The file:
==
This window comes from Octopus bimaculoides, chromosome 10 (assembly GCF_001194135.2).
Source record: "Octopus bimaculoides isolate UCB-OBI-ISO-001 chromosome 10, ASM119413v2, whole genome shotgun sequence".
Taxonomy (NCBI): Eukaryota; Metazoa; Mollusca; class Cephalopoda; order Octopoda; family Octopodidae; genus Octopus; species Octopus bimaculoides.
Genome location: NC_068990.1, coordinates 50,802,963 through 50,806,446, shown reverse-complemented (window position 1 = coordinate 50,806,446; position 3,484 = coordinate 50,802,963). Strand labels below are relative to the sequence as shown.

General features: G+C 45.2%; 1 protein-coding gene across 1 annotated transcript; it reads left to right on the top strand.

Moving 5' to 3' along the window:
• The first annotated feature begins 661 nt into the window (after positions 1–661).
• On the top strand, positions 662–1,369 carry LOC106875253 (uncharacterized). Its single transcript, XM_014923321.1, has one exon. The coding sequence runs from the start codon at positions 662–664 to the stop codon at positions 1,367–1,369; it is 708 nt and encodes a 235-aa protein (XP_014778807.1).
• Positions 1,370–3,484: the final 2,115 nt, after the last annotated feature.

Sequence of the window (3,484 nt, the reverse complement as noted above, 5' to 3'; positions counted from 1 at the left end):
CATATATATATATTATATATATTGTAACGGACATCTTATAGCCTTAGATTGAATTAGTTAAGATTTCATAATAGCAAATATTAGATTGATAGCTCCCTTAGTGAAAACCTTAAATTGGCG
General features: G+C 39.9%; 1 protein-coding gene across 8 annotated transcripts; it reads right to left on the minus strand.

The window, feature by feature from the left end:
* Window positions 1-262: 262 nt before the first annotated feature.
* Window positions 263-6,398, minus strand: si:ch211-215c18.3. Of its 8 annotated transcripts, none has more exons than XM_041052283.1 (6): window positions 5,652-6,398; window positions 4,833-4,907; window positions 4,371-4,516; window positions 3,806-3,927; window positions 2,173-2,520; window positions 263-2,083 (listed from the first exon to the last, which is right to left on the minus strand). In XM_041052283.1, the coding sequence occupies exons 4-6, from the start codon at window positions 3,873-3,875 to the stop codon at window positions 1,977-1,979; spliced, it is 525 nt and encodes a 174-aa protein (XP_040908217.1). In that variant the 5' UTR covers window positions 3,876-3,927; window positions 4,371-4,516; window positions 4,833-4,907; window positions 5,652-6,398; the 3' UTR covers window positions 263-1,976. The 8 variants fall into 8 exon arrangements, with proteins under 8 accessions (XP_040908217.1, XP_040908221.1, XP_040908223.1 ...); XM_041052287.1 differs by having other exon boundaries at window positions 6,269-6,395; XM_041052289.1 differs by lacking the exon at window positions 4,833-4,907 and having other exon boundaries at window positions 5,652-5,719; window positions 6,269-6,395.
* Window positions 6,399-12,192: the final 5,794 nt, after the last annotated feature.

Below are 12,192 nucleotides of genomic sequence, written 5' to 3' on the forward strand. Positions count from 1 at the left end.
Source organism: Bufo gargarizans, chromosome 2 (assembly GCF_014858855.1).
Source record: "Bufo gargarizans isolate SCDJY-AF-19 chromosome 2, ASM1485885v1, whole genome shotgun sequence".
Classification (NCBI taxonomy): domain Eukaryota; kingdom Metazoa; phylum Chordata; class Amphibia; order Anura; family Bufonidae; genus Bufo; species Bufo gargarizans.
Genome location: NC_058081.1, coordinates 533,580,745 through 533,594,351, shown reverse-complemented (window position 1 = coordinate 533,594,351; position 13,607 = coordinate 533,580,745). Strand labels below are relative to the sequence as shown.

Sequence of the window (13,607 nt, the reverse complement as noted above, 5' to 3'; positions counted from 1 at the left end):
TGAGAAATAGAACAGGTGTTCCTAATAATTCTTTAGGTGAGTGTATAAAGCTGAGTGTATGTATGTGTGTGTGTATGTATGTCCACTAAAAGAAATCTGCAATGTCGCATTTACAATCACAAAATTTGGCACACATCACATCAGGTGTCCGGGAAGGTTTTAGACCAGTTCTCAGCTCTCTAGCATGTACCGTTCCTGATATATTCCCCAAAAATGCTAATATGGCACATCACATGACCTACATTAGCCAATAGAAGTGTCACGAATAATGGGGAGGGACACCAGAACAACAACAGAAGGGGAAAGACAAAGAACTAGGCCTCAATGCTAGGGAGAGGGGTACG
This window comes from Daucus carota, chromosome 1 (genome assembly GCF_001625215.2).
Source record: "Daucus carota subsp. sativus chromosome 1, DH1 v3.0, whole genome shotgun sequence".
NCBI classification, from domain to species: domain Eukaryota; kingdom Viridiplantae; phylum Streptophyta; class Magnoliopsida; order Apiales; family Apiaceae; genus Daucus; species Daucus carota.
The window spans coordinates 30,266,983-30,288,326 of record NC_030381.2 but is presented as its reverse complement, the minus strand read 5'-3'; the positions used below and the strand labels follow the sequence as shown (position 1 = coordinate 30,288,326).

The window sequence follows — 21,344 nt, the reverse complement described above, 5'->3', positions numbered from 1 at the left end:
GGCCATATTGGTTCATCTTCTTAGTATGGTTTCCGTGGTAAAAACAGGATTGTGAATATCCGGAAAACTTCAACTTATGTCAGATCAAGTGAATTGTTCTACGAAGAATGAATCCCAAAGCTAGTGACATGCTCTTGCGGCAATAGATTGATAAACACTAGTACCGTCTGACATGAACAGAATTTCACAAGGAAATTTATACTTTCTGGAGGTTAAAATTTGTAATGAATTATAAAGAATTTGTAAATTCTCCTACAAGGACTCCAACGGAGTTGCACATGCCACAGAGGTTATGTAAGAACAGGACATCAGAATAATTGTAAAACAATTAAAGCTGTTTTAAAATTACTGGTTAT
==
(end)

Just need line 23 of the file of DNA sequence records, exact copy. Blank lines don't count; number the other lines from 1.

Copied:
TGAGAAATAGAACAGGTGTTCCTAATAATTCTTTAGGTGAGTGTATAAAGCTGAGTGTATGTATGTGTGTGTGTATGTATGTCCACTAAAAGAAATCTGCAATGTCGCATTTACAATCACAAAATTTGGCACACATCACATCAGGTGTCCGGGAAGGTTTTAGACCAGTTCTCAGCTCTCTAGCATGTACCGTTCCTGATATATTCCCCAAAAATGCTAATATGGCACATCACATGACCTACATTAGCCAATAGAAGTGTCACGAATAATGGGGAGGGACACCAGAACAACAACAGAAGGGGAAAGACAAAGAACTAGGCCTCAATGCTAGGGAGAGGGGTACG